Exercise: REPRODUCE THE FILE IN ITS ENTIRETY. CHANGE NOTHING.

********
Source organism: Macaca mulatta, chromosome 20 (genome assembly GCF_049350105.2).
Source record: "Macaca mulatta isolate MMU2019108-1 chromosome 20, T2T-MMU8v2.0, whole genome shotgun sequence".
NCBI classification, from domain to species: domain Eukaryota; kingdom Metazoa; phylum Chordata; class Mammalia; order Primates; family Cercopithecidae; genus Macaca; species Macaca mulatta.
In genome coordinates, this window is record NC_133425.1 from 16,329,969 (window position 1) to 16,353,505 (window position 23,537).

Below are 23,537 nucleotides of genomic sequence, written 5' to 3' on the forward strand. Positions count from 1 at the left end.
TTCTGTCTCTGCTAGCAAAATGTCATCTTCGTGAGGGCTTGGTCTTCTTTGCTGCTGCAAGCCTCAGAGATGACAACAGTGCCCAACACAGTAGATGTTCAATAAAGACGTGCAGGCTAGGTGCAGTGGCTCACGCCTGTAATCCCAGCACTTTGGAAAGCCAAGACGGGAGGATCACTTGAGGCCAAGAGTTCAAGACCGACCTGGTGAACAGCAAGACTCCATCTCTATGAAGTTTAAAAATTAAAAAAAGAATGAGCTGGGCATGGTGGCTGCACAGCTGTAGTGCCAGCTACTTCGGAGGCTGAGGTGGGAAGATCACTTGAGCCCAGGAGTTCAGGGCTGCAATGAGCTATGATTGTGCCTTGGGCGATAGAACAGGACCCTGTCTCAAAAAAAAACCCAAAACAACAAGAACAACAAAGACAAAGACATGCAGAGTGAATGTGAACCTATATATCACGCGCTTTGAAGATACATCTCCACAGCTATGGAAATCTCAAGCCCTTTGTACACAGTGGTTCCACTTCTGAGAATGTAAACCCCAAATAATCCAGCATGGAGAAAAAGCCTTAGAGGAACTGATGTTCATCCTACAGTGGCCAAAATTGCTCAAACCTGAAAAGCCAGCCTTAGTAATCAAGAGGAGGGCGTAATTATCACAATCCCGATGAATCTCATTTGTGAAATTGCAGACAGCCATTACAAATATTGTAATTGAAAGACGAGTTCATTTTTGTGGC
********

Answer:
Source organism: Macaca mulatta, chromosome 20 (genome assembly GCF_049350105.2).
Source record: "Macaca mulatta isolate MMU2019108-1 chromosome 20, T2T-MMU8v2.0, whole genome shotgun sequence".
NCBI classification, from domain to species: domain Eukaryota; kingdom Metazoa; phylum Chordata; class Mammalia; order Primates; family Cercopithecidae; genus Macaca; species Macaca mulatta.
In genome coordinates, this window is record NC_133425.1 from 16,329,969 (window position 1) to 16,353,505 (window position 23,537).

Below are 23,537 nucleotides of genomic sequence, written 5' to 3' on the forward strand. Positions count from 1 at the left end.
TTCTGTCTCTGCTAGCAAAATGTCATCTTCGTGAGGGCTTGGTCTTCTTTGCTGCTGCAAGCCTCAGAGATGACAACAGTGCCCAACACAGTAGATGTTCAATAAAGACGTGCAGGCTAGGTGCAGTGGCTCACGCCTGTAATCCCAGCACTTTGGAAAGCCAAGACGGGAGGATCACTTGAGGCCAAGAGTTCAAGACCGACCTGGTGAACAGCAAGACTCCATCTCTATGAAGTTTAAAAATTAAAAAAAGAATGAGCTGGGCATGGTGGCTGCACAGCTGTAGTGCCAGCTACTTCGGAGGCTGAGGTGGGAAGATCACTTGAGCCCAGGAGTTCAGGGCTGCAATGAGCTATGATTGTGCCTTGGGCGATAGAACAGGACCCTGTCTCAAAAAAAAACCCAAAACAACAAGAACAACAAAGACAAAGACATGCAGAGTGAATGTGAACCTATATATCACGCGCTTTGAAGATACATCTCCACAGCTATGGAAATCTCAAGCCCTTTGTACACAGTGGTTCCACTTCTGAGAATGTAAACCCCAAATAATCCAGCATGGAGAAAAAGCCTTAGAGGAACTGATGTTCATCCTACAGTGGCCAAAATTGCTCAAACCTGAAAAGCCAGCCTTAGTAATCAAGAGGAGGGCGTAATTATCACAATCCCGATGAATCTCATTTGTGAAATTGCAGACAGCCATTACAAATATTGTAATTGAAAGACGAGTTCATTTTTGTGGC